It's impressive how long rows of ripe sunflowers, broad harvested grain fields and languid farm ponds with a dead snag or two really seize your attention in late August. Early squirrel season may have already been open for a couple of weeks, but who drives by woodlots looking for a stand of hickory nut trees?
When September is near, it's not a long Labor Day weekend that creates a sense of exhilaration in the air. Nope, sorry, such anticipation can be reserved only for the opening of dove season.
The mourning dove is arguably the most widely pursued gamebird in the United States and deservedly so. Mountains of shotgun shells are expended in pursuit of this royal bird, which is all right and proper. But the tradition associated with opening day for dove is much more ceremonial than just a date on the calendar for huge swaths of the country. Especially in the South, welcoming the entry of dove season often takes on a fervor frequently reserved for religious occasions of the highest order.
In most of the country dove season opens Sept. 1 at high noon. Obviously it is usually much too hot to hunt at such an uncivilized hour. Yet noon becomes the appropriate moment for dove hunters to gather under giant shade trees and ponder the coming mission, even though the instant to actually take the field may be hours away. Noon marks the beginning of the rituals: building a fire in the battered barbecue so sizzling deer and elk burgers flavor conversation with their perfumes; admiring shotguns, old and new; enjoying good-natured banter grading shooting skills, or lack thereof; chatting with the kids attending their first dove shoot as active hunters; catching up with old friends not seen since last Sept. 1. These hours of camaraderie built upon years of shared hunts, shotguns, dogs, hunting friends long since departed and new acquaintances just discovered are precious portions of sacred ceremonies.
The magical spell stretches into late afternoon when swarms of rocketing birds beckon the chatterers into action. Activity quickens. Shooting vests are donned; shells are selected; weather-beaten pickups are boarded; shouts of excitement include the calling of dogs—all amid final blessings for "good shooting."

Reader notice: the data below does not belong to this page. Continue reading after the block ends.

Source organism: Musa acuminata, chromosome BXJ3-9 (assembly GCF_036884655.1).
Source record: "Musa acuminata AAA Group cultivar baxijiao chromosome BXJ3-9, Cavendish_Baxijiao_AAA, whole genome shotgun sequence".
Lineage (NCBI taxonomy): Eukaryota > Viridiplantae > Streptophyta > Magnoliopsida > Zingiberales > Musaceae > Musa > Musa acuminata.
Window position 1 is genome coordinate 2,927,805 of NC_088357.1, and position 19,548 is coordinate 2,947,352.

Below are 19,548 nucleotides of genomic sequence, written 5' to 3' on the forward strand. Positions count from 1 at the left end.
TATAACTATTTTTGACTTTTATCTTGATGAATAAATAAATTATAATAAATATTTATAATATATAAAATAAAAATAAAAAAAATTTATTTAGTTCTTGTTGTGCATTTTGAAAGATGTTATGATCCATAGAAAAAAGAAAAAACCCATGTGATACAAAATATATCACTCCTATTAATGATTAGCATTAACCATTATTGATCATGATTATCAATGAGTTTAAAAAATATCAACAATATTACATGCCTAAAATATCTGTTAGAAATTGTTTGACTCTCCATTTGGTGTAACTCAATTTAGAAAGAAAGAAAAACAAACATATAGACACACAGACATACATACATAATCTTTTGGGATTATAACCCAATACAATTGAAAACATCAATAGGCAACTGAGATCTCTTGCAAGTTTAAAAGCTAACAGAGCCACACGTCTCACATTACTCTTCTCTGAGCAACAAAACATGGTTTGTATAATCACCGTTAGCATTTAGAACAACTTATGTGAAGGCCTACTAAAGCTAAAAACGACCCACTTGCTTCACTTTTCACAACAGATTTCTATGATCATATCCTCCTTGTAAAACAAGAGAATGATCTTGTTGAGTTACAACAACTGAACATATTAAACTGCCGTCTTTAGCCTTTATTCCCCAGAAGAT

In the field guns bark, doves moved constantly by the strategic placement of hunters. Shouts of frustration ring out as lessons are taught over and over again by a 6-ounce critter, two-thirds tail, whipping by at 60 mph. Soon, the tattered old game bag develops a satisfactory heft. The color of the sinking sun and the feeling of the blessed, cool afternoon breeze suggest it's time to give thanks.
So camo coveralls come off, shotguns are cased and lovingly stowed. Thoughts of a big black skillet and the smell of frying doves cause mouths to water. It is the perfect end to a perfect day.
Did You Know?
The American black bear (Ursus Americanus) is a medium-sized bear found only in North America. It is incredibly adaptable, occupying a greater range of habitats than any other bear in the world.
At this year's Texas Truck Rodeo, the Texas Auto Writers Association named Ram Trucks worthy of delivering true Lone Star State capability. We're proud to announce Ram Trucks roped in some respected awards, including the highly coveted title of Truck of Texas for the 2011 Ram 1500. No small feat in a state that's known for big things—like standards for their trucks.
2011 Ram 1500 Laramie Longhorn: Luxury Pickup Truck of Texas. Fit for the rodeo. Worthy of Rodeo Drive. Ram Laramie Longhorn was named Luxury Truck of Texas for a reason–it's loaded with only the best. Like premium leather trim, heated and ventilated front seats, ornate belt buckle seatbacks and more. With authentic southwest style and true Ram Truck capability, 2011 Ram Laramie Longhorn sets a higher standard for luxury trucks.
2011 Ram Outdoorsman: JFull-Size Pickup Truck of Texas. From open range to thick backwoods, Ram Outdoorsman has the off-road capability to take you where ordinary trucks can't. Rugged, all-terrain tires, heavy-duty cooling, enhanced lighting and available RamBox storage with Mopar gun and fishing rod holsters making heading into the sticks more fun than ever.
1EPA est. 14 city/20 hwy mpg for Ram 4x2. Ram, HEMI, and RamBox are registered trademarks of Chrysler Group LLC.
We Hunt Bear by Adam Heggenstaller, Editor in Chief, Shooting Illustrated
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Record-high winning bid for 2013 Montana special bighorn permit
U.S. states with native bighorn sheep seasons—Alaska, Arizona, California, Colorado, Idaho, Montana, Nebraska, Nevada, New Mexico, North Dakota, Oregon, South Dakota, Texas, Utah, Washington and Wyoming
NRA conducts metallic reloading training courses across the country. Go to nrainstructors.org to find one.